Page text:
crash and burn
If you’re familiar with Space Exploration Technologies Corporation – better known as SpaceX – then you probably know they’ve set some lofty goals. The company’s founder, business magnate and inventor Elon Musk, wants to make a trip to outer space possible, in the very near future, for anyone with the courage (and money) to go. He wants to send humans farther into space than they’ve ever been. He wants to colonize Mars! Musk is constantly pushing the limits of space exploration, and in the process going places, literally, no one’s gone before.
An important part of SpaceX’s vision involves the recovery and re-flight of used rockets. This is also new, innovative technology – one that can make spaceflight more affordable. In the past, many of those first-stage rocket boosters that sent spacecraft into orbit crashed into the sea or disentegrated on their descent. Musk’s plan involves vertically landing those rockets – safely and securely – on platforms in the ocean; that way they can be used again.
Recently, SpaceX released a highlight video of their many vertical-descent rocket tests. It’s actually less a highlight video and more a blooper reel. It's a pretty entertaining two minutes:
Elon Musk and his associates are driven by a powerful vision for the future of space exploration. And they see clearly that doing something big and important – something that separates them from everyone else – takes time. This blooper reel is proof that they aren’t trying to hide from the challenges that accompany the pursuit of success. In fact, they’ve fully embraced that adversity, struggle, and even failure are a part of the process that leads to greatness.
If you’re working to raise a champion athlete and man today – or, for that matter, if you’re working to build or develop anything big and important in your life – then you’ve got to see things clearly, too. There’s an important lesson we can learn from SpaceX, and hopefully some encouragement for embracing the process that leads to success (and the struggle that comes with it).
Developing the mindset of a champion will probably look for you, at least sometimes, like developing a rocket looks for SpaceX. There are certain qualities that define the successful athlete, and if you’re serious about helping your son reach his full potential, you’ll work to develop them in him, too. We talk regularly in the newsletter about those talents possessed by the champion athlete:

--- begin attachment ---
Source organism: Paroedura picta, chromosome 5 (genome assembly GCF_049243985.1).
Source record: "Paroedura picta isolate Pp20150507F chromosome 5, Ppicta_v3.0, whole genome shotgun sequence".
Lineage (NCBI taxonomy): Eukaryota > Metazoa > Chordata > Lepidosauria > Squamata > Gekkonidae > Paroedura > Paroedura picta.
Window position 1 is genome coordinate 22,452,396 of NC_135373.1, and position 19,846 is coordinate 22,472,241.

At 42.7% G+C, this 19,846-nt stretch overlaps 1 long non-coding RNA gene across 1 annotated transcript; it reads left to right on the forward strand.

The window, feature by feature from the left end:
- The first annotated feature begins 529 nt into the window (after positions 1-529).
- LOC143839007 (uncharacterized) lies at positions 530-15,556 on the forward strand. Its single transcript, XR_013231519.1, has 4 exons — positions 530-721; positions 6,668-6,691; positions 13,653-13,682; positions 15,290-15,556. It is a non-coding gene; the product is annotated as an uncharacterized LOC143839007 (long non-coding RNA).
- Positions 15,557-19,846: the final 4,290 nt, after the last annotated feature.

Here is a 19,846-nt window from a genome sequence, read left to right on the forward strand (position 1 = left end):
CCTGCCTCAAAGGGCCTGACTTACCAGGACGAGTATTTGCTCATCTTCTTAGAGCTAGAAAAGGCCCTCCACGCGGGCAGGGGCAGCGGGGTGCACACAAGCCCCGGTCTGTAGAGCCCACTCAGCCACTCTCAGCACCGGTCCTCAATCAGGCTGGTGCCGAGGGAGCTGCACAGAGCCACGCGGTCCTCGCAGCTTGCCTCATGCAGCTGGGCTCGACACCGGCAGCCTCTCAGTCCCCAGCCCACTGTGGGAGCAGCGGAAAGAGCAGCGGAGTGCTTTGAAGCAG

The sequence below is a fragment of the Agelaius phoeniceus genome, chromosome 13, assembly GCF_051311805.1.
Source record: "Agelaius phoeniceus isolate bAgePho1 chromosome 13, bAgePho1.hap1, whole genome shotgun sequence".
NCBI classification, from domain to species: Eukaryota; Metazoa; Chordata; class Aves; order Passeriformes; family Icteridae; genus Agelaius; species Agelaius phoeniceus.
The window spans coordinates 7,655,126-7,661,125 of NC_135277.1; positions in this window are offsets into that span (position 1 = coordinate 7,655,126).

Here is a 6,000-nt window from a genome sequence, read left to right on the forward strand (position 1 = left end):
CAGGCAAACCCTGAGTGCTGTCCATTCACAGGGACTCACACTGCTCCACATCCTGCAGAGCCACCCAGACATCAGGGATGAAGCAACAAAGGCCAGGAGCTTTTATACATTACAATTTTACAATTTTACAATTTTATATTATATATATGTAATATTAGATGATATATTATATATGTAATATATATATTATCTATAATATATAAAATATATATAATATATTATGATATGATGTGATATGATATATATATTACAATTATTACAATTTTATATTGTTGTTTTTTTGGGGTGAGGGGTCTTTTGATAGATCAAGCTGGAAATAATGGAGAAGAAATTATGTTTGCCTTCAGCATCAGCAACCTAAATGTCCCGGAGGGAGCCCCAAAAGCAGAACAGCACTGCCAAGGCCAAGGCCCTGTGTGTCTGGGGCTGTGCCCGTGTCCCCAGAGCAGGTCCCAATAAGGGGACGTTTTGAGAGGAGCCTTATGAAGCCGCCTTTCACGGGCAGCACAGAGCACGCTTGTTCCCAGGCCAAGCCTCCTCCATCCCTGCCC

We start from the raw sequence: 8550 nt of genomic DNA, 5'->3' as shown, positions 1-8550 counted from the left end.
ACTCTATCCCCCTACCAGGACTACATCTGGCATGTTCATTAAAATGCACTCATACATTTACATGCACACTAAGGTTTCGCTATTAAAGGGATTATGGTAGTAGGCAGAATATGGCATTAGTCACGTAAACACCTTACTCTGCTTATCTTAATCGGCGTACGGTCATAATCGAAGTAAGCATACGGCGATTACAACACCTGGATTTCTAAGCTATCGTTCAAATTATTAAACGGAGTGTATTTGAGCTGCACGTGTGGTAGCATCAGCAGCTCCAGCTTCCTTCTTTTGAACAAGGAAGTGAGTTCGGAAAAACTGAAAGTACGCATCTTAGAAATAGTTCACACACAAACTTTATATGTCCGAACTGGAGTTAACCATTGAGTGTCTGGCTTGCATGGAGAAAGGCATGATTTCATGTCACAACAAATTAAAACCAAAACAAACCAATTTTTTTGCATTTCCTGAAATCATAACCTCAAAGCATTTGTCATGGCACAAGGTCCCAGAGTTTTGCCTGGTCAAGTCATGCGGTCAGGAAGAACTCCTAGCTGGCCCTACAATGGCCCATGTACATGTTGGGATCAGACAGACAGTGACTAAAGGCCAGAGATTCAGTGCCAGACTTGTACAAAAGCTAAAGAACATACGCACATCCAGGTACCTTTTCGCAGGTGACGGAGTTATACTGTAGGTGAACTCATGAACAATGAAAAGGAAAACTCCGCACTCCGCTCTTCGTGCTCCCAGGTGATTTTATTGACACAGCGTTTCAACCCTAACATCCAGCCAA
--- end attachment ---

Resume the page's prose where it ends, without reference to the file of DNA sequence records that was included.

In reality, developing these talents is big, important work – they will separate your son from everyone else. But just like building a rocket, this process of development takes time. And embracing that process means fully embracing that adversity, struggle, and even failure are a part of the process that leads to greatness. You’ll have to accept it: sometimes your son will crash and burn.
You’ll work hard to develop his toughness, his selflessness, or his courage. You’ll see him growing and improving. You’ll feel like he’s there, and you’ll be excited for the whole world to witness it. It’ll finally be time for him to exhibit that champion’s mentality. You're sure he’s ready to take off. Then, right there in front of everyone…kaboom!
It may be tough to see him crash and burn in these areas you know are so important to his success, and in moments like these, you’ll have a choice to make. That choice will probably be determined by your perspective on what the process of growth and development includes. If you’ve naively avoided including hardship and adversity as a part of that process, then it’ll be easier for you to define your son by his failure. Seeing him crash and burn will be the sad conclusion to your story. "He just doesn’t have it," you’ll surmise, "and I guess he never will."
Or, of course, you could choose a perspective like the guys at SpaceX. Those guys have included hardship and adversity as a part of the process, and overcoming those challenges as a part of their success story. I’m not saying you’re gonna enjoy his failure; it's not like the guys at SpaceX are hugging and high-fiving when those rockets explode. But they have come to an important understanding about the reality of the process, and that understanding helps them see that crashing and burning is not how their story ends. It’s just a plot twist in the tale that leads to their success. The same can be true for you. Embracing the process means your son doesn’t have it yet, but he can and will if you both stick with it. Your vision for what’s possible motivates you to get back to work, to build something bigger and better for next time.
Someday soon, you’ll probably find SpaceX in the headlines again. Only this time, you won’t be seeing rockets crash and burn. You’ll see them doing what it is Elon Musk and his associates envisioned them doing long ago, something big and important that separates them from everyone else. Why? Because they’ve achieved their success the right way. The long, hard way. And sometimes, the ugly way.
If you’re willing to embrace all that comes with the reality of raising a champion, then I hope you’ll be encouraged today. There’s no need to hide from the challenges that accompany the pursuit of success. If you see clearly that adversity, struggle, and even failure are a part of the process that leads to developing a champion athlete and man, then it might be your son that's making headlines someday. You won’t be seeing him crash and burn. Instead, you’ll see him doing all the things champions do – big, important things that separate him from everyone else.
Subscribe to The LENS Newsletter here.